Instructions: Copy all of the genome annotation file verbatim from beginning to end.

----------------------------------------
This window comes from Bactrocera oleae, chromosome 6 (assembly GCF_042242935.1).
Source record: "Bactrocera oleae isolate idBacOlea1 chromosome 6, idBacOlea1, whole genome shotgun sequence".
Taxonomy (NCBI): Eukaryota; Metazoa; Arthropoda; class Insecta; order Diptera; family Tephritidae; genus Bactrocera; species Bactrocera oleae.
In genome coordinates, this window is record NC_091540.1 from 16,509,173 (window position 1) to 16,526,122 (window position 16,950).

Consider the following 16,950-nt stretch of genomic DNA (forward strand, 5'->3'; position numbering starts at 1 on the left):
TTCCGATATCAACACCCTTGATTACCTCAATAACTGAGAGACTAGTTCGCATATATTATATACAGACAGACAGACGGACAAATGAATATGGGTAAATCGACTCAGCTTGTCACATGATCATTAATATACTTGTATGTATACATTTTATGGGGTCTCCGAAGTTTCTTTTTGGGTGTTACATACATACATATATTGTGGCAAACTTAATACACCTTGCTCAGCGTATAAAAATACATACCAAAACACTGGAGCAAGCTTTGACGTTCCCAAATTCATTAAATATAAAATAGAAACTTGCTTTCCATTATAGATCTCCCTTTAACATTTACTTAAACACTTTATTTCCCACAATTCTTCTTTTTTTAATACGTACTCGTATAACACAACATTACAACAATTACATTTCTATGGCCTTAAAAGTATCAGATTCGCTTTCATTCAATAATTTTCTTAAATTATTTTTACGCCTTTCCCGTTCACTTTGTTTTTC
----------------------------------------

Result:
This window comes from Bactrocera oleae, chromosome 6 (assembly GCF_042242935.1).
Source record: "Bactrocera oleae isolate idBacOlea1 chromosome 6, idBacOlea1, whole genome shotgun sequence".
Taxonomy (NCBI): Eukaryota; Metazoa; Arthropoda; class Insecta; order Diptera; family Tephritidae; genus Bactrocera; species Bactrocera oleae.
In genome coordinates, this window is record NC_091540.1 from 16,509,173 (window position 1) to 16,526,122 (window position 16,950).

Consider the following 16,950-nt stretch of genomic DNA (forward strand, 5'->3'; position numbering starts at 1 on the left):
TTCCGATATCAACACCCTTGATTACCTCAATAACTGAGAGACTAGTTCGCATATATTATATACAGACAGACAGACGGACAAATGAATATGGGTAAATCGACTCAGCTTGTCACATGATCATTAATATACTTGTATGTATACATTTTATGGGGTCTCCGAAGTTTCTTTTTGGGTGTTACATACATACATATATTGTGGCAAACTTAATACACCTTGCTCAGCGTATAAAAATACATACCAAAACACTGGAGCAAGCTTTGACGTTCCCAAATTCATTAAATATAAAATAGAAACTTGCTTTCCATTATAGATCTCCCTTTAACATTTACTTAAACACTTTATTTCCCACAATTCTTCTTTTTTTAATACGTACTCGTATAACACAACATTACAACAATTACATTTCTATGGCCTTAAAAGTATCAGATTCGCTTTCATTCAATAATTTTCTTAAATTATTTTTACGCCTTTCCCGTTCACTTTGTTTTTC